The reference to the Antichrist is not intended to refer to the biblical Antichrist but is rather an attack on the "slave morality" and apathy of Western Christianity. Nietzsche's basic claim is that Christianity is a poisoner of western culture and perversion of the words of and practice of Jesus. Throughout the text, Nietzsche is very critical of institutionalized religion and its priest class, from which he himself was descended. The majority of the book is a systematic attack upon the interpretations of Christ's words by St. Paul and those who followed him.
Nietzsche claimed in the Foreword to have written the book for a very limited readership. In order to understand the book, he asserted that the reader "... must be honest in intellectual matters to the point of hardness to so much as endure my seriousness, my passion." The reader should be above politics and nationalism. Also, the usefulness or harmfulness of truth should not be a concern. Characteristics such as "Strength which prefers questions for which no one today is sufficiently daring; courage for the forbidden" are also needed. He disdained all other readers.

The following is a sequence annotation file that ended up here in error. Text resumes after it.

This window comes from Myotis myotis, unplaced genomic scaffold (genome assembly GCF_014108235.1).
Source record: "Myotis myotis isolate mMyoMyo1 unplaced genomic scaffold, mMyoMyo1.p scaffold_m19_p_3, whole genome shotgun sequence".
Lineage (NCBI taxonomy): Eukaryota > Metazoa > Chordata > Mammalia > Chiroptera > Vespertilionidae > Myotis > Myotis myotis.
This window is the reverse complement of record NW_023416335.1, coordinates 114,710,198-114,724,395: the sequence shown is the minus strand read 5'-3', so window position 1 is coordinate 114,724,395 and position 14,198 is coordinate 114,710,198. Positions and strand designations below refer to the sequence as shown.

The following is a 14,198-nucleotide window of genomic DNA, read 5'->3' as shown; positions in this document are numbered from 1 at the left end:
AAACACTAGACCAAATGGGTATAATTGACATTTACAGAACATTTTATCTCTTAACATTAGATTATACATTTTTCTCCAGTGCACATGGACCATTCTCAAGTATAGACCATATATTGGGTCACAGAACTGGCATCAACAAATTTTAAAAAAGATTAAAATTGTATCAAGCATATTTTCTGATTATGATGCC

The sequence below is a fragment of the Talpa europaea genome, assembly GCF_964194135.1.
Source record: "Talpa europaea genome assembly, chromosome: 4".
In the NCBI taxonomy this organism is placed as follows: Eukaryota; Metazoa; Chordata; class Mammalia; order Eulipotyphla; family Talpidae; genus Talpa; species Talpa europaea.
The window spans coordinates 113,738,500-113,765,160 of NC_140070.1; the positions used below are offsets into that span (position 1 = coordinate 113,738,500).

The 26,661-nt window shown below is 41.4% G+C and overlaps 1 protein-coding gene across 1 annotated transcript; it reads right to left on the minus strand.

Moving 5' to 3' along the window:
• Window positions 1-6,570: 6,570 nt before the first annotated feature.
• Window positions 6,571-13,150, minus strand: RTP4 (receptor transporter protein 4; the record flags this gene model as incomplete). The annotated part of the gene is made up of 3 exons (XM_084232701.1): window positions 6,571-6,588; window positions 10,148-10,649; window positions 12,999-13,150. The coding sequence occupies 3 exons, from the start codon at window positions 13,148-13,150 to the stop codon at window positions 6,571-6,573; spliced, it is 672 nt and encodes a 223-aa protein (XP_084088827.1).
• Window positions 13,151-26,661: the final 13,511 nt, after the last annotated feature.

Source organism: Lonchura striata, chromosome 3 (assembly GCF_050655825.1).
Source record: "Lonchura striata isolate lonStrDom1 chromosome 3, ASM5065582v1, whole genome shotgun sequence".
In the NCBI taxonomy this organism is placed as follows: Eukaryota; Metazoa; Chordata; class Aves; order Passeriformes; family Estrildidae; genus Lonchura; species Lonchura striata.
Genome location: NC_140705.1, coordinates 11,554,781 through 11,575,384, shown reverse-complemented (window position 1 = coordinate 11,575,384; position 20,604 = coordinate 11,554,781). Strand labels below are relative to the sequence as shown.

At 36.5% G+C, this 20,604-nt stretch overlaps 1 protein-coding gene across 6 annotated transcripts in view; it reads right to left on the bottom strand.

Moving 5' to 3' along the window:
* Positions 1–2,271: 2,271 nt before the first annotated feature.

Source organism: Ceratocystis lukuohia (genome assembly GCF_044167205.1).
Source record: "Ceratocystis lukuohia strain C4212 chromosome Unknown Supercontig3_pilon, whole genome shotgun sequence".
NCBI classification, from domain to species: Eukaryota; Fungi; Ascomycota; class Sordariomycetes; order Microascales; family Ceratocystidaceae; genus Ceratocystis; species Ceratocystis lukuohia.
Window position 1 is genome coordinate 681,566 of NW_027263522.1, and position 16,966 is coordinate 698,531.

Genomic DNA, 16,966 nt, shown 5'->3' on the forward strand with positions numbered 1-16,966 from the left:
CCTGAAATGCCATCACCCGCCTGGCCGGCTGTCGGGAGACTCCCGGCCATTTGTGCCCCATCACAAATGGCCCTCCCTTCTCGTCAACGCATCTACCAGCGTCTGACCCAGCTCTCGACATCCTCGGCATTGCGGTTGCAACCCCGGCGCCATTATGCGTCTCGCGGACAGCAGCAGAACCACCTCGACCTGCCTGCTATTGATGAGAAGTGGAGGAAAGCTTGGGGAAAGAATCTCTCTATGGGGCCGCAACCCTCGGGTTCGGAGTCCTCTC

This case laminate collector's edition includes a Victorian inspired dust-jacket.